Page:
An illuminated ferris wheel on International Drive

6. Rosen Hotels

Local hotelier Harris Rosen made his name with budget-priced properties that delivered a much higher level experience than their humble status proclaimed, but he definitely stepped things up with three new hotels that all featured a much fancier style, especially when it came to dining.

The Clarion Plaza (now the Rosen Plaza), Rosen Centre and Rosen Shingle Creek Resort all pushed the envelope for signature restaurants, with the latter raising the bar especially with its A Land Remembered steakhouse.

Rosen Hotels and cars lined up outside.

Rosen Hotels (Source | License)

5. Gaylord Palms Resort

As if to prove Orlando didn’t have a monopoly on this burgeoning restaurant business, Kissimmee weighed in at the beginning of 2002 with the ultra-grand Gaylord Palms Resort, which boasted a dazzling array of amenities, including two more entries in the award-winning restaurant category.

Old Hickory Steakhouse quickly gained a keen following for its meat-based style, while the seafood-oriented MOOR completed a compelling one-two punch.

A building interior through a darkened archway.

4. Grande Lakes Resort

It felt like Orlando had finally come of age in terms of exclusive hotel brands – and the high-class dining that went with them – when the Grande Lakes brought both the Ritz-Carlton and JW Marriott brands into town, along with celebrity chef Norman Van Aken.

And that was just the starting point. Since then, the Grande Lakes as introduced a steady stream of imaginative and high-quality dining options, like the new Michelin-rated Knife & Spoon.

JW Marriott Grande Lakes

3. Food at Orlando’s Winter Park

Orlando’s swanky city suburb has never been short of a decent dining spot or three, but it has also raised its game in recent years, challenged by the steady march of decadent dining elsewhere in the city. Local rock-star restaurateurs James and Julie Petrakis have been at the forefront of this particular movement, creating a succession of dining delights, including their current hit the Ravenous Pig and the Disney Springs standout the Polite Pig.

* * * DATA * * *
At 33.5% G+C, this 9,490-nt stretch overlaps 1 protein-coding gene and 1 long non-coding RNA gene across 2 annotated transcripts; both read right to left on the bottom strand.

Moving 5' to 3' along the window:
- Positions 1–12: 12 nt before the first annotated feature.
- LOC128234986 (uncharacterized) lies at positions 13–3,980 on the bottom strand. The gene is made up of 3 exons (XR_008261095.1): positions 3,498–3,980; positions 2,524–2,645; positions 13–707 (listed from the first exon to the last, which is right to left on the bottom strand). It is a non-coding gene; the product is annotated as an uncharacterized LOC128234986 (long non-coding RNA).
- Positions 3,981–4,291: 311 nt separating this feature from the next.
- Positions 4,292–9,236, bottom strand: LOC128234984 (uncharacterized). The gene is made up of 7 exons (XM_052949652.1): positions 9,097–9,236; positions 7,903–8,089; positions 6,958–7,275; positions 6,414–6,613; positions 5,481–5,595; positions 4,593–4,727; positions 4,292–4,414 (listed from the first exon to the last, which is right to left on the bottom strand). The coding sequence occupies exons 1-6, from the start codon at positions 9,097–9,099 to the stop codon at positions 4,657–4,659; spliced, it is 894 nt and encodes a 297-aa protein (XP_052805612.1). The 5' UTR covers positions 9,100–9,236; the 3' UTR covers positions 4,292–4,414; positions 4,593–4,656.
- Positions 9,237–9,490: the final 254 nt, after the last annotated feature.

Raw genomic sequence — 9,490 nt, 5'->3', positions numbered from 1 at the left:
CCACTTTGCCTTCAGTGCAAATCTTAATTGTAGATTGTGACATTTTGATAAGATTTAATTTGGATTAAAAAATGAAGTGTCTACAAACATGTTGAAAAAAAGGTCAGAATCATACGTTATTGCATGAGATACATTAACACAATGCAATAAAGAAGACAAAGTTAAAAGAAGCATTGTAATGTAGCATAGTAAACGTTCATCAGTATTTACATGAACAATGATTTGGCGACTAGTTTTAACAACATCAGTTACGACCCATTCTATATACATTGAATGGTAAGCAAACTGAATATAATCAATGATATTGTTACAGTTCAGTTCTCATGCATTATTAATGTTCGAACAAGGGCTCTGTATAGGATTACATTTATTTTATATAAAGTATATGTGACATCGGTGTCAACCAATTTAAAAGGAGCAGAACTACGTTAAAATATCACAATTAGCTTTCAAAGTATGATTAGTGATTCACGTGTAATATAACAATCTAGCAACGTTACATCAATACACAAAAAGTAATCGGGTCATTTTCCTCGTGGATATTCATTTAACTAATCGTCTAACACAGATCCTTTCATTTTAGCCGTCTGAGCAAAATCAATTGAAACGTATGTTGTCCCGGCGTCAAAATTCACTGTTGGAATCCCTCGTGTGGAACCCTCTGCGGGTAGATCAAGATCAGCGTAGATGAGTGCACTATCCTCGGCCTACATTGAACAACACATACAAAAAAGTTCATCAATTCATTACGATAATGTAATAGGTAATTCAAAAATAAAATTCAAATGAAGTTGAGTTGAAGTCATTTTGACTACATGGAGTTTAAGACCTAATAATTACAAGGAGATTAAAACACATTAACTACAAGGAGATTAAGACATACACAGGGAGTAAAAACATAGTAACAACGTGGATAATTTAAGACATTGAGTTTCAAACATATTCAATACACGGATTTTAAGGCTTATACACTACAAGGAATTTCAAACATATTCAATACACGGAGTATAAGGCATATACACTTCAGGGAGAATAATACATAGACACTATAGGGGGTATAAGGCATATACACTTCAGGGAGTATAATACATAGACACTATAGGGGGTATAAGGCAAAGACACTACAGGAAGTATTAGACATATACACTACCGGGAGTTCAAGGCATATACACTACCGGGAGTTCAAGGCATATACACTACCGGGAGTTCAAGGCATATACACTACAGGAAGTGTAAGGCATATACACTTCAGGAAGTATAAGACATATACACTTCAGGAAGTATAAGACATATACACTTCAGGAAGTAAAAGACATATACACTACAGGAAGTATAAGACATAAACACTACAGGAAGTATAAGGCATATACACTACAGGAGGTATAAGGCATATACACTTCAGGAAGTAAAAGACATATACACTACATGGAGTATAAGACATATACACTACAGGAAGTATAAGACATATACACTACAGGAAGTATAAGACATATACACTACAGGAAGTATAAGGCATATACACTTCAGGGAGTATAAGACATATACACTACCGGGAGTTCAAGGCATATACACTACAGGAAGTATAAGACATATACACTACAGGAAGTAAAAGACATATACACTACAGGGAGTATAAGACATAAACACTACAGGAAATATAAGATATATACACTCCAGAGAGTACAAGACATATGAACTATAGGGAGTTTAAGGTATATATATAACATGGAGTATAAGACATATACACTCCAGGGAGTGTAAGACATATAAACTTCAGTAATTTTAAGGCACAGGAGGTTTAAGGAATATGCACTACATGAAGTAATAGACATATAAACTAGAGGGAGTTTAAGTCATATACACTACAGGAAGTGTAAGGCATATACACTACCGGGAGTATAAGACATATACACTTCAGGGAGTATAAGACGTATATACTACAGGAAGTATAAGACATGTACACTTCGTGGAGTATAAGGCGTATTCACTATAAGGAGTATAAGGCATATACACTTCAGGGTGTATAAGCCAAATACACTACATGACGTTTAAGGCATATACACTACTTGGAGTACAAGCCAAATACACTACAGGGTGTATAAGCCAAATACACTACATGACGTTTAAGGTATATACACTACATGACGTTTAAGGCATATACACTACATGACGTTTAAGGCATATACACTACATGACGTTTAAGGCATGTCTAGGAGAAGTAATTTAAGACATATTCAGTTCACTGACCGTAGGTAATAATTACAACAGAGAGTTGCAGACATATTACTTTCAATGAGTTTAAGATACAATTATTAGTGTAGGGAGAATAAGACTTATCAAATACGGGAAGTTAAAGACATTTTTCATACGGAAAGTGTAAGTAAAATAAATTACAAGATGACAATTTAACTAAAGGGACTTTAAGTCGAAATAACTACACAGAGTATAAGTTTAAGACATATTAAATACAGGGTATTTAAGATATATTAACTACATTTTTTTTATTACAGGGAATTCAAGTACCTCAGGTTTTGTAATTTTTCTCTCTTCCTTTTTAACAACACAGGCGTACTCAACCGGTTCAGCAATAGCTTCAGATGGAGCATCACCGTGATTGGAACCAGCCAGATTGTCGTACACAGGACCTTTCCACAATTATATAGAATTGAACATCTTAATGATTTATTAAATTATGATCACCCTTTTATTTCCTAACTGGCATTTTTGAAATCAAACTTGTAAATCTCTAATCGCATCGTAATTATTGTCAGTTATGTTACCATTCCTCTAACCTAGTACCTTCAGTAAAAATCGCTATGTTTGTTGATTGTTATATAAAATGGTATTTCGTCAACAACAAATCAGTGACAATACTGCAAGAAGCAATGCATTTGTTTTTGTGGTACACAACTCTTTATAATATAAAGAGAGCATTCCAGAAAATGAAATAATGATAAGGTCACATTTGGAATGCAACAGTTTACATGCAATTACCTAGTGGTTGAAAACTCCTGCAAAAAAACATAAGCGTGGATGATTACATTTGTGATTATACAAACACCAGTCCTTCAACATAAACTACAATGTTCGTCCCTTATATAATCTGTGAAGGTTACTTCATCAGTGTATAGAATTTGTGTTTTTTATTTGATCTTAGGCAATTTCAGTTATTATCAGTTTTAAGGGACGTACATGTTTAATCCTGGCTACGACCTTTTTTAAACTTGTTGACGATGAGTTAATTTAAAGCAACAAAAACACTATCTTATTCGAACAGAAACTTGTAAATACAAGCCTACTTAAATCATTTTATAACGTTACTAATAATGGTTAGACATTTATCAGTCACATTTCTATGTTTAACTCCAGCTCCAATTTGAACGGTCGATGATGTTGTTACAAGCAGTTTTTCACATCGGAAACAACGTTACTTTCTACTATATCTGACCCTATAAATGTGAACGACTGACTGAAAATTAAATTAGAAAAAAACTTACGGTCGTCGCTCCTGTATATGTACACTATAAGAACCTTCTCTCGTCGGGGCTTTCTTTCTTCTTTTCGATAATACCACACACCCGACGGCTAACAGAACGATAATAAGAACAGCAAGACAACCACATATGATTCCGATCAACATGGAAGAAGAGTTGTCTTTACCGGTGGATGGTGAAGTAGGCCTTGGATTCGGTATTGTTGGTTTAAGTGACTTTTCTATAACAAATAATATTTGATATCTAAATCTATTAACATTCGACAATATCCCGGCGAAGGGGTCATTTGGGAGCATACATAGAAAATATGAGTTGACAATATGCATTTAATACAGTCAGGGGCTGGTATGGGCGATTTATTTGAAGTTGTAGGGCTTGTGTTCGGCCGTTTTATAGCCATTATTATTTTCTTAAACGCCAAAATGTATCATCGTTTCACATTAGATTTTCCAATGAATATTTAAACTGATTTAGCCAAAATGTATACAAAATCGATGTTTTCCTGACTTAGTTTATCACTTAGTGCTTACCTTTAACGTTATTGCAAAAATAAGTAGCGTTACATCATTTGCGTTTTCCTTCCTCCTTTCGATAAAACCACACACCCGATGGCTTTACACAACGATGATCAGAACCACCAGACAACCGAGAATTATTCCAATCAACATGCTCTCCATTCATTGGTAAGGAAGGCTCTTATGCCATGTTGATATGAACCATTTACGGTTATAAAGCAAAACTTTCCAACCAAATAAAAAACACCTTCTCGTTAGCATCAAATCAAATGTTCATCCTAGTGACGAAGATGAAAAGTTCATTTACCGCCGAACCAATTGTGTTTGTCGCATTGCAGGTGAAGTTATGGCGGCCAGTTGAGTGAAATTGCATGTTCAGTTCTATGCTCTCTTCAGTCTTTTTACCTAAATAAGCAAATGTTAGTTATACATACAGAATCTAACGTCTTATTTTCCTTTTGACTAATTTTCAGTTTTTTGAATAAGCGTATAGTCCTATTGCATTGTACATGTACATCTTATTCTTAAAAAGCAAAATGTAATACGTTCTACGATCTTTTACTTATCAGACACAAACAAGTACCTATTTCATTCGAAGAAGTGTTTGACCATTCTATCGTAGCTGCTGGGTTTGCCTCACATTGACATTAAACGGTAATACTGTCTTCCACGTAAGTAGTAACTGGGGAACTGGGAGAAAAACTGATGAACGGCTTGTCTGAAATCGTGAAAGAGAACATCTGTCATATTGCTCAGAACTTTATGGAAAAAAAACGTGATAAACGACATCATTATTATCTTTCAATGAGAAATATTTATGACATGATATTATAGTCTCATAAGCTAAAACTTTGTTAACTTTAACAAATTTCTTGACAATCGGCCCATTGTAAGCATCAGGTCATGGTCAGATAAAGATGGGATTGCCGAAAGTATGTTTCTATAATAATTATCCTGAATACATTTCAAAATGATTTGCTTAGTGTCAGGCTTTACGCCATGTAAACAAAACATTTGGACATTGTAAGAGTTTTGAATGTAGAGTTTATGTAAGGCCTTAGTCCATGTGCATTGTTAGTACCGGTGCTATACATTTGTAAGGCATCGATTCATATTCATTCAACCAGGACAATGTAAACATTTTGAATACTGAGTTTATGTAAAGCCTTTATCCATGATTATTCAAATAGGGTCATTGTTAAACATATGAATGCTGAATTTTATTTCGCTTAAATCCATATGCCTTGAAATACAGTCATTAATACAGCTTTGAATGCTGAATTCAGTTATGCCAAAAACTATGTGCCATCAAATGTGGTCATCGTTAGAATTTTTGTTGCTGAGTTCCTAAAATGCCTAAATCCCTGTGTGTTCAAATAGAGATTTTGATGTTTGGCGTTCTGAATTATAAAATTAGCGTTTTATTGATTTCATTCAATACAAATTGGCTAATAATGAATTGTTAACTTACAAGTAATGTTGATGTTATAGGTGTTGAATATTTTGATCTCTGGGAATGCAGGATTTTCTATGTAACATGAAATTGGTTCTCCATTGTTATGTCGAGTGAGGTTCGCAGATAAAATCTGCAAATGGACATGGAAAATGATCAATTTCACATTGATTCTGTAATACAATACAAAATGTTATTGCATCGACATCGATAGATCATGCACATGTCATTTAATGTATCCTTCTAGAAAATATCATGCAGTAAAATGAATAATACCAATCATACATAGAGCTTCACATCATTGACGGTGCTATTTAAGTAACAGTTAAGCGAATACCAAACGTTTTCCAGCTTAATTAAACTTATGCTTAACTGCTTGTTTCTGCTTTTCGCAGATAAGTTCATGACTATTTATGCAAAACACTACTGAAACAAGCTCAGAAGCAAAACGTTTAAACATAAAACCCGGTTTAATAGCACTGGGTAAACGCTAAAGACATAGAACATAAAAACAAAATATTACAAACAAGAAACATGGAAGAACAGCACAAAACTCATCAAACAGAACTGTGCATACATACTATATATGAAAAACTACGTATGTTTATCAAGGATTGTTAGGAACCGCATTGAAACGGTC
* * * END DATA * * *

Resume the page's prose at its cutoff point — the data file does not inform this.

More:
Alongside them have come a string of other impressive outlets, like Prato and The Glass Knife, plus the chic Hamilton’s Kitchen at The Alfond Inn.

Water and a bridge in a jungle setting. Winter Park, FL

2. Orlando’s East End Market

When it comes to creativity and imagination, the 2013 opening of this neighborhood market and food hall acted as an amped-up incubator for even more individual chefs and creative visions to thrive.

Several have gone on to local prominence, while current ramen sensation Domu is ringing up new fans every day. The overall mix of tempting tastes and inventive merchants has ensured more culinary inspiration for years to come.

1. The Michelin Guide to Orlando’s Food Scene

Arguably the ultimate accolade of a city’s dining quality is to have a Michelin-starrated restaurant. As of June 2022, Orlando now has FOUR, plus another 20 that were commended by the Guide’s expert inspectors, including the Ravenous Pig, Domu, Prato and Knife & Spoon.

It was the final brick in a wall of dining delectation that has totally transformed the local culinary scene since the late 1990s.

A dish of muscles at the Ravenous Pig.

Mussels at the Ravenous Pig (Source | License)

And it is all just one more reason why our amazing destination continues to draw record numbers of visitors. It ISN’T just about the theme parks these days; it is WAY more than that. We’d also suggest it’s worth trying another of our local specialties. Like day trips and tours from Orlando. We think you’ll like that, too!